July 17, 2015 06:00 ET

New iGR Study Forecasts the Lifetime Costs of Remote Radio Heads Deployed as Small Cells

Study Also Discusses the Architecture of Remote Radio Head Deployments, Including Fronthaul and CPRI

AUSTIN, TX--(Marketwired - July 17, 2015) - In order to keep up with increasing mobile data demand, mobile operators are evolving their radio networks by deploying outdoor small cells. Although today most remote radio heads (RRHs) sit at the top of a macrocell tower and are connected to baseband units (BBUs) at the tower's base, some mobile operators are beginning to place RRHs in many of the same places they might place metrocells -- utility poles, roofs, and building sides.

Long accustomed to capital-intensive macrocell networks, many in the mobile industry are asking the question: how much will it cost to roll out, operate and maintain small cells? And more specifically, how much will it cost to roll out, operate and maintain remote radio heads when they are deployed as a small cell?

In its most recent market study, iGR, a market research consultancy focused on the wireless and mobile industry, has sought to answer these questions by modeling remote radio head costs over a five-year period. In the model, iGR assumes that 50 LTE-centric RRHs would be deployed at one time in an urban market. The model provides cost estimates for four different types of fixtures: new poles, existing poles, building sides and building roofs.

"As LTE use increases, mobile operators are beginning to deploy LTE remote radio heads to provide necessary coverage to meet the demand in dense urban environments," said Iain Gillott, president and founder of iGR. "In this study we have forecasted what a mobile operator's costs might be and have found that there is a wide range of costs associated with the deployments due to the location of the installment."

iGR's new market study, U.S. RRH as Small Cell Lifetime Costs: A five-year cost estimate, provides a discussion of het-nets and the issues that surround small cell and specifically remote radio head deployments, including fronthaul and CPRI. In addition, it provides an estimate of the costs associated with the deployment and maintenance of remote radio heads (RRHs) deployed as small cells over a five-year period.

The following key questions are addressed in the new research study:

  • What is a het-net? What are small cells?
  • What are metrocells?
  • What are remote radio heads?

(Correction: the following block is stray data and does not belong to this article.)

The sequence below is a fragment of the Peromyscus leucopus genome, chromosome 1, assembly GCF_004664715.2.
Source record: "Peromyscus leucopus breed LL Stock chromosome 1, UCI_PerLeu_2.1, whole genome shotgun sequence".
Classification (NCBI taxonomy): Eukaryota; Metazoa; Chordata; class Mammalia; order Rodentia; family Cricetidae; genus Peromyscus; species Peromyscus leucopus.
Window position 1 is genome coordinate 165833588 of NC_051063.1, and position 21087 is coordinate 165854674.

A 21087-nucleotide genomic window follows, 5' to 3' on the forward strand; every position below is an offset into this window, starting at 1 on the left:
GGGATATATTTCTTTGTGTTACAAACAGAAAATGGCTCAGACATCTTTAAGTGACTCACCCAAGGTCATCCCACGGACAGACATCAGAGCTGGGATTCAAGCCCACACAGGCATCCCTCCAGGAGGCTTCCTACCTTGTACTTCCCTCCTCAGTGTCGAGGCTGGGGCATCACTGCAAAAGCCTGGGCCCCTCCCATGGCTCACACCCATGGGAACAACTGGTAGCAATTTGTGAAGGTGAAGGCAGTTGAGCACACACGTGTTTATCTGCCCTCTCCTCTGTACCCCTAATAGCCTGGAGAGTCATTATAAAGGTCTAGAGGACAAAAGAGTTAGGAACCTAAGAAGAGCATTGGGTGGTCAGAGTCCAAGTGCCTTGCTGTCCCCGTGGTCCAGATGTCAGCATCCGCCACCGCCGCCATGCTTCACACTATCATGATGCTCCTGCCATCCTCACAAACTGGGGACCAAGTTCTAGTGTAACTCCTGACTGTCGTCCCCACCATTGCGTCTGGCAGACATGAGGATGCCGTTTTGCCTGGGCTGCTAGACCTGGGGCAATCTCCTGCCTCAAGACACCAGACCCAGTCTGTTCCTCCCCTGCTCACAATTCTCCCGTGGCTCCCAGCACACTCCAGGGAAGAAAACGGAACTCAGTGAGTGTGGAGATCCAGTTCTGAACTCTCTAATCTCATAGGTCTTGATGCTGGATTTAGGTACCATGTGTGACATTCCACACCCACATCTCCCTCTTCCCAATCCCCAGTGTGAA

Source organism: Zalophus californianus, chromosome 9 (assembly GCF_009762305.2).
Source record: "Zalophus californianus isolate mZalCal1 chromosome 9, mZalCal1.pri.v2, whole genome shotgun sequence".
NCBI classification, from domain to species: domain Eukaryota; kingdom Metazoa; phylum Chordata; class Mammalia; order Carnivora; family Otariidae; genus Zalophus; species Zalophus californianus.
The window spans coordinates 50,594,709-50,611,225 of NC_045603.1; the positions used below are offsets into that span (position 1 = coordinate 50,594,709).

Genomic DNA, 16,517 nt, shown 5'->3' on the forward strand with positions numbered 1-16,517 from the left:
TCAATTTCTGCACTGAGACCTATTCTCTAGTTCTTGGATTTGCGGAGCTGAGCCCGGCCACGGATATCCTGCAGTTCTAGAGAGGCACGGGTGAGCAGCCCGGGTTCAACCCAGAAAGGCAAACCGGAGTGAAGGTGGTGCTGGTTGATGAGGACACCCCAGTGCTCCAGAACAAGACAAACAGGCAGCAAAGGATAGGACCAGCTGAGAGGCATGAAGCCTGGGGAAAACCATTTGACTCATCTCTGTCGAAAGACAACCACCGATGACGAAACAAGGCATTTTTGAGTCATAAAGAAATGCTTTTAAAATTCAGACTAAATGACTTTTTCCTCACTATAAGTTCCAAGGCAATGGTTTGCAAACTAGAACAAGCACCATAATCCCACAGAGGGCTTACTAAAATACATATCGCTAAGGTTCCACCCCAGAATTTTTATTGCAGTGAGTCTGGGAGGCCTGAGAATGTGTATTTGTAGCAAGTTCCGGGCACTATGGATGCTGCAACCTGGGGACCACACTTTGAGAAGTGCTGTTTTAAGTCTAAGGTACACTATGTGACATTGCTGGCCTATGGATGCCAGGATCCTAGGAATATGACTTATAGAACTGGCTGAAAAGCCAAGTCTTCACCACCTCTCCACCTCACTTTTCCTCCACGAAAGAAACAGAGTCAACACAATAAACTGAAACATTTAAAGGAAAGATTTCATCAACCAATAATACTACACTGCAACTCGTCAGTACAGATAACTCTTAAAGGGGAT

• What are network 'pain points'?
  • What is driving the need for het-nets?
  • How are pain points identified?
  • What are different ways to address pain points?
  • Where is it appropriate to deploy small cells (indoor and outdoor)?
  • What are iGR's assumptions regarding small cell installations?
  • What outdoor locations are best suited for small cell deployments?
  • What are the average costs of these outdoor locations?
  • What is an attachment? What is the average cost of an attachment?
  • What are the different types of backhaul with regard to small cells?
  • What types of backhaul are considered in the model?
  • What is the average throughput needed for a small cell? What does that throughput cost?
  • How much does it cost to deploy RRHs?
  • How much does it cost over five years to deploy RRHs?

The information in this market study will be valuable for:

  • Mobile operators
  • Small cell equipment manufacturers
  • Mobile backhaul suppliers
  • Tower companies
  • Antenna and tower equipment vendors
  • Financial analysts and investors.

The new report can be purchased and downloaded directly from iGR's website at

About iGR

iGR is a market strategy consultancy focused on the wireless and mobile communications industry. Founded by Iain Gillott, one of the wireless industry's leading analysts, in late 2000 as iGillottResearch, iGR is now in its fifteenth year of operation. iGR continuously researches emerging and existent technologies, technology industries, and consumer markets. We use our detailed research to offer a range of services to help companies improve their position in the marketplace, clearly define their future direction, and ultimately improve their bottom line.

iGR researches a range of wireless and mobile products and technologies, including: smartphones; tablets; mobile wearable devices; connected cars; mobile applications; bandwidth demand and use; small cell and het-net architectures; mobile EPC and RAN virtualization; DAS; LTE; VoLTE; IMS; NFC; GSM/GPRS/UMTS/HSPA; CDMA 1x/EV-DO; iDEN; SIP; macro-, pico- and femtocells; mobile backhaul; WiFi and WiFi offload; and SIM and UICC.

A more complete profile of the company can be found at

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